The half marathon starts on a tar road but quickly veers off into a trail road which is a kind of soft mud with loose top soil on it. There are gentle bumps on the road it is a pleasure to navigate these bumps because you are able to accelerate on the downside part of the bump. There are numerous twists and turns to the route but essentially major part of the route is on the mud track with loose soil. At one patch I thought the soil was like beach sand. There are gentle stones jutting out from track, but nothing treacherous to make one fall. There is also a small patch on paver blocks, after the 7 kms mark. But what hits you as you run along the route is the extent of devastation and damage that cyclone thane has wreaked on this forest. Entire trees had been uprooted and at many places the trees had fallen on the roads, but the people of the community had done a magnificent job of clearing the path by cutting those trees and so you have those neatly cut trees staring at you at several places.
For half marathoners, the route was two loops of 10.5 kms each, but the kms markings were way off the mark. I did not get to see the 10K and the 20K markers at all. Since it was not an out and back route like the Kaveri trail and the Bangalore Ultra you did not have people coming back on the same route. But there was certain paths where the road was narrow and you had to say “excuse me” to the slow runners or walkers ahead of you. It was a beautiful route and the organizers had taken pains in charting a different path for the full marathoners and half marathoners by creating some additional loops for the full marathoners here and there.
I was enjoying the scenery and holding myself back until the half way mark. From 12 kms onwards, I started struggling so I slowed down the pace for a few kilometers and thought I should concentrate on the last 5 to 6 kilometres. Unfortunately that could not happen because of the humidity and my shoes were not giving me the grip to accelerate on the track – I took water breaks at all water stations after 12 kms mark and stopped by to pour water on my head and neck. I took electoral replenishment at one water station and one quarter banana. Since I was not able to force the pace, I thought next best thing to do is to stay the course and complete comfortably. 19kms went by and I thought last kms was mine so while I was waiting for the 20 kms the volunteers told me to take a left turn which immediately announced “200 metres to finish”. I was surprised because I had not espied the 20 kms mark. I immediately jacked up the pace and finished strongly in 2.11.13 hours a personal best in Trail half marathon and just 2 minutes off the absolute personal best in a half marathon. But I was devastated with my second loop performance and so i was not in a celebratory mood at all.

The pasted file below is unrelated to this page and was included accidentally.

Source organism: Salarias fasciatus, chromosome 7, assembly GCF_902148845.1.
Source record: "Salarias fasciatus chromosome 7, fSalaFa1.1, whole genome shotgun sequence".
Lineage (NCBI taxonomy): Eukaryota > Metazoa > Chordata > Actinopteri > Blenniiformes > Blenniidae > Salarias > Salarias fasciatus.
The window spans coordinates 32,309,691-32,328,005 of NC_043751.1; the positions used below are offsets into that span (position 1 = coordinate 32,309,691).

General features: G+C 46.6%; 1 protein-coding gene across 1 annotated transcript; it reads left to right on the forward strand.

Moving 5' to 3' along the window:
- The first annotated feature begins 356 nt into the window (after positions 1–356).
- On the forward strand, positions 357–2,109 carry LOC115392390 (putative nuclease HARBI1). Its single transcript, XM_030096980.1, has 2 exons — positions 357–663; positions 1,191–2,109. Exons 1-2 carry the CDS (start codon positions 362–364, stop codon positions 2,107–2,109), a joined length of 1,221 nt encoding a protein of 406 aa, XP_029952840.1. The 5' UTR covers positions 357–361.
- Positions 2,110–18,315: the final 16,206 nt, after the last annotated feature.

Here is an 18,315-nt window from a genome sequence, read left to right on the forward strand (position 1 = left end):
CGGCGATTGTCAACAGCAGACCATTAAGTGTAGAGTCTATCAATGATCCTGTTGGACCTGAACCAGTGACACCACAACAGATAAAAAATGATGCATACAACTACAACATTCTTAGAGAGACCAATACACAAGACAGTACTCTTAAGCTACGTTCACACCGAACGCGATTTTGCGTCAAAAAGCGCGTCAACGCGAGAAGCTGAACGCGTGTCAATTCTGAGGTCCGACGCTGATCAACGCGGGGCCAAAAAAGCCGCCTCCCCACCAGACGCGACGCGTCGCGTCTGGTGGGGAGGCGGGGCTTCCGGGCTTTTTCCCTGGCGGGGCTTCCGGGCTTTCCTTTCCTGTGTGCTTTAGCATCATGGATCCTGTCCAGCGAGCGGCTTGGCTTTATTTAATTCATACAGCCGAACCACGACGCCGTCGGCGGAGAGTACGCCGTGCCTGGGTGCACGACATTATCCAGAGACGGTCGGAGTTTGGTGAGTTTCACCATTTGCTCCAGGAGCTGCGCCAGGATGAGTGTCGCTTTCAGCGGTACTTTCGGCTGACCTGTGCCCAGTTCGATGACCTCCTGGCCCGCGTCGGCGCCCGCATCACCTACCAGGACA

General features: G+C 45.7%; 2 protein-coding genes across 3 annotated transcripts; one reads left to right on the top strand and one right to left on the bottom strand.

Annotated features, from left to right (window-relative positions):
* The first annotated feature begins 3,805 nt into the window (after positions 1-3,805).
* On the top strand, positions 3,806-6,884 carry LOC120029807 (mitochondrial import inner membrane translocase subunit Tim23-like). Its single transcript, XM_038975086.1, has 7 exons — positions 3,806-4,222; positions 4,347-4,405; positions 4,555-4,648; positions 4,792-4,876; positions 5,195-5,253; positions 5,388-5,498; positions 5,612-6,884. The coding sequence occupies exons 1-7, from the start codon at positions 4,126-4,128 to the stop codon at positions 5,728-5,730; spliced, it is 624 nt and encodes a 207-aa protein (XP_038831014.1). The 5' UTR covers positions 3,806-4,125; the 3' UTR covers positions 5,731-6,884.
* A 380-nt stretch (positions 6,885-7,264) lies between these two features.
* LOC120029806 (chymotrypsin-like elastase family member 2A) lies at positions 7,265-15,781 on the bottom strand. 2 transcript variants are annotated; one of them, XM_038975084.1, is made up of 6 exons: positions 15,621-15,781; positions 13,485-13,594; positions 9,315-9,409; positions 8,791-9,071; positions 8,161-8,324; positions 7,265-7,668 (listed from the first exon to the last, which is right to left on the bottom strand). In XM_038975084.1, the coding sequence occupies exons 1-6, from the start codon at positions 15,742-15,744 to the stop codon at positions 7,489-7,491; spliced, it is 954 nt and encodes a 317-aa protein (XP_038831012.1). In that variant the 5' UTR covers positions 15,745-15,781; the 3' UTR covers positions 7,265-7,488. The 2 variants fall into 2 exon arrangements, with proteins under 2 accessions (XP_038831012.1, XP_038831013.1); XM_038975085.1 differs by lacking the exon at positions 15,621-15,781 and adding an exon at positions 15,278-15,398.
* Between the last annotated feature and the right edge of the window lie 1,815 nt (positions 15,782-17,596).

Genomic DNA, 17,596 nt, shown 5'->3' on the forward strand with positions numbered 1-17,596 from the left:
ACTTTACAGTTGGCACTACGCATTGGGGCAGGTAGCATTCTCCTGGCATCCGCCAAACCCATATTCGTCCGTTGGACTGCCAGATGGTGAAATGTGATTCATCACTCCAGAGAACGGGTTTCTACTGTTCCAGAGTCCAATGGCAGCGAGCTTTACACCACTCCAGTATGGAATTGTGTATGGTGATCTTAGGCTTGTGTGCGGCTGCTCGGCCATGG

Somebody put a medal around my neck, but on close examination it was not a medal but two doll figurines strung around a strap. How innovative!!
The announcer was constantly asking runners to collect their free t-shirts and have refreshments at the snacks counter, but I took a while to recover my breath and sauntered around the arena while drinking water. Both the t-shirt and snacks queue was long so decided to wait awhile before venturing into one of them.
The breakfast was pongal vada with delicious sambhar and hot coffee to boot, so had a double helping of the pongal and double offering of coffee. Hunger and thirst quenched, I picked up my free t-shirt and bought few things for back home – some locally made sweets and a t-shirt for my daughter. Looked around for the massage stall, but found it too crowded, so decided to wait for my colleagues and one by one they started to trickle in. It seemed the humidity had troubled many runners, so almost all the runners were way off their mark which they had achieved at Mumbai marathon a month ago.
I thought that loss of tree cover and the canopy that goes with it had a major impact on this year’s Auroville Marathon – humidity is always there at Auroville, but the pleasantness that comes from running in a forest was probably missing. For us Mumbaikars, coming from an unusually extreme winter – 8.8 degrees on Wednesday before the race was a dampener for running in the extreme humidity of Auroville – the hydrating went for a toss in the run up to the marathon. While the trail itself was not difficult, the loose soil was making gripping difficult putting lot of pressure on the calf muscles – so trail shoes were a must for running in such a track.
While we were waiting in the tent for our friends to come in, Nikhil of Olympic Gold Quest, started giving post run stretches to Unmesh which was really helpful to him, so others started queuing up for his Olympic style stretches – it was a treat to watch!!
By the time Jo came in at 6.45 hours and his post run carbo loading and stretching, we were late for the planned lunch of the Mumbai runners party at Satsanga Hotel with Venkat, so we quickly came back to the hotel for a quick wash before leaving for the Chennai airport.
Reminiscing the day’s events, we i.e. myself, Unmesh & Jo decided to come back to Auroville next year with better travel arrangements so we don’t end up rushing up from one venue to another with barely any time for rest and recuperation.